3 Fonteinen – “Everything I hear is barrels and bubbles”

Posted by on Oct 8, 2015 in Belgian Beer | No Comments


Armand Debelder stands outside his brewery in the small town of Beersel, holding his hand about waist-high from the ground. He’s describing his early years, growing up around the family business that was established by his father Gaston in 1953. Since he was up to his father’s waist, Armand’s life has revolved around the brewing, blending and fermentation of lambic; it formed the soundtrack to his early years. “Children didn’t follow fathers,” he says, as the sun streams down on the small yard just opposite the train station where people are waiting for buses to their Sunday afternoon destinations. “But I started believing in myself. I got the passion more than I had to work. Saturday, Sunday – it was the work. I could go out to any time on Saturday night – but at 9am I had to work.” From a young age, he was immersed in the way of life of a family that blended lambics.


For much of their history, 3 Fonteinen were a ‘geuzestekerij’ a place where, rather than brewing their own lambic, the brewery blended those from others. Acting as the repository for lambic breweries without their own barrels, 3 Fonteinen safeguarded the work of others, using the skill of Gaston (and later Armand) to continue to let the beer develop in the wood and then blend the different barrels to the specifications of the brewery. It’s a classically Belgian industry – over here we have contract breweries (as they do in Belgium too, of course) – but a ‘contract conditioner’? Beersel sits in the Seine Valley, the river flowing just to the west of the town; the centre of the lambic region. Back in the 50’s there were fourteen different blenders just in the one town of about 20,000 people, until they began to close and 3 Fonteinen were proposed as the ‘regional blender’.


Armand admits that he was daunted by the reputation of his father, when he took over the business. Although having stepped down, it was clearly Gaston’s realm – Armand describes him as the ‘padre familias’ looking down on everything that he did. “He only ever gave me one compliment, his entire life,” he tells us. ‘Armand’, he said to me one day. ‘You never have to change what you are doing anymore’ and that was it.” The acknowledgement from his father that he had finally mastered every aspect of the blending process. Without a son of his own, Armand has passed on the baton to a young brewer Michael Blancquaert, and this ‘next generation’ continues with the day to day operations. Armand, who is 64, is slowly taking a back seat, having been persuaded by his wife to do less around the brewery.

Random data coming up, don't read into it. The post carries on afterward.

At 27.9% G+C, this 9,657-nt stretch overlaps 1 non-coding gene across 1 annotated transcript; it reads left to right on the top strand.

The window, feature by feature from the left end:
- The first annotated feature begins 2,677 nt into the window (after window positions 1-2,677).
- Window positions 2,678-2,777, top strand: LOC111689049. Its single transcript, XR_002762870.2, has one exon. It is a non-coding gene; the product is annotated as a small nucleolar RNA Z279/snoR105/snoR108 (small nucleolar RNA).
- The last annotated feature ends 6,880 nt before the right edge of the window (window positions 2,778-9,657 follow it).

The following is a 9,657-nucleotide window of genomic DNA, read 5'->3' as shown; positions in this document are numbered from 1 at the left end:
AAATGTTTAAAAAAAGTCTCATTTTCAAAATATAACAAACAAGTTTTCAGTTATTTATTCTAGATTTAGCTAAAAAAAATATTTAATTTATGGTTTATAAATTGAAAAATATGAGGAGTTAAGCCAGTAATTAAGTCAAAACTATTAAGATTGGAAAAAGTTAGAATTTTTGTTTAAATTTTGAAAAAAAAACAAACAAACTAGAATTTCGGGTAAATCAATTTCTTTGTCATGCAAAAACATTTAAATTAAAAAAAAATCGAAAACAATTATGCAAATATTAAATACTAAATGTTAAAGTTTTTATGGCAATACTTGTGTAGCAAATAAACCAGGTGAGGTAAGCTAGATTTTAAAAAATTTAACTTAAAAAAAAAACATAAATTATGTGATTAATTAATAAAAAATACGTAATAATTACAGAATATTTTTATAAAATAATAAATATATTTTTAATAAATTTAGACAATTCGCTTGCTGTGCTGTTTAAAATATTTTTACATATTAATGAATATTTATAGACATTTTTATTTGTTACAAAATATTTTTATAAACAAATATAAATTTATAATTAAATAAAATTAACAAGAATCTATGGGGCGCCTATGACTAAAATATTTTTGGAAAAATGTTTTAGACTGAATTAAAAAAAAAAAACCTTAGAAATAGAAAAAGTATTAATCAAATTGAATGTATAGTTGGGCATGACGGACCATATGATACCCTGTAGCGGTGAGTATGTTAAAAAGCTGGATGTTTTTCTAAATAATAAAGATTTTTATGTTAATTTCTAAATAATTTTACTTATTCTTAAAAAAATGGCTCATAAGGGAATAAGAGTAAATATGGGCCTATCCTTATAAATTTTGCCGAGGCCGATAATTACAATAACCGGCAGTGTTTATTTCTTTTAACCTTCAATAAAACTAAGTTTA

He still has a fire burning though – he suddenly mentions brewing giant InBev and immediately sucks air though his teeth like a hex, sounding like a hissing cat. “When you’ve worked all your life,” he says, about their tactic of taking over other breweries. “You can’t see that passion go and be left only as a name, if that.” Although he never reveals whether 3 Fonteinen have been approached by a bigger fish, Armand is obviously not interested in handing over anything – you get the impression he wouldn’t do it simply for the sake of his father, if nothing else. Particularly since the brewery has moved away from simply blending other people’s lambic, to creating their own (brewing started at 3 Fonteinen in 1998).


It has not been plain sailing ever since, however. With a series of facilities for brewing, blending and storing their beer, in 2009 a faulty thermostat almost bankrupted the entire business. Gueuze re-ferments at between 16-18°C, and in May of that year an electrical fault removed the upper limit at 3 Fonteinen’s warehouse. 13,000 bottles exploded due to the build up of pressure caused by overheating, and in all the temperature spoilage accounted for a total of 80,000. With no insurance – and presumably others’ beers lost as well as their own – it was on a knife edge as to whether the accident would finish 3 Fonteinen overnight. “But everyone helped,” Armand recounts, with a rueful grin on his face. ‘Armand’ they said. ‘If you promise us you will continue, we will help you.’


Local brewers rallied to the cause, producing one-off beers that raised money (“Many of which ended up on eBay” he sighs). Others donated funds, or manpower. The surviving bottles from the warehouse were sent to a distillery and concentrated down to the 40% Armand’Spirit (which proved so popular, it is still available to this day). You can tell that he was genuinely amazed by the support given, as people helped get 3 Fonteinen back on its feet – even if it took until 2013 (when the brewery moved to its present location) before they began brewing again. They are actually looking at moving again – everything under one (thermostat-checked) roof – but it could take up to five years, as they can only move their larger oak foudres when they are empty.


It was a real pleasure to spend a couple of hours with Armand as he took time to show us the brewing area, the coolships (stacked on on top of the other to save space), and the amazing cellar filled with ageing lambic. Beer bloggers are often charged with hyperbole and over-zealousness – but to be served beer such as this from the man himself, where it was made – it doesn’t get any better than that. And yet throughout our visit, Armand was clear what is really important to him, everything else being equal. “The beer is the star,” he concludes, pointing at his oak casks. “Not us. People ask me to be the star. I am not. I will not be the star.”

Disclosure – The visit I took to the lambic region of Belgium was provided courtesy of Visit Flanders.

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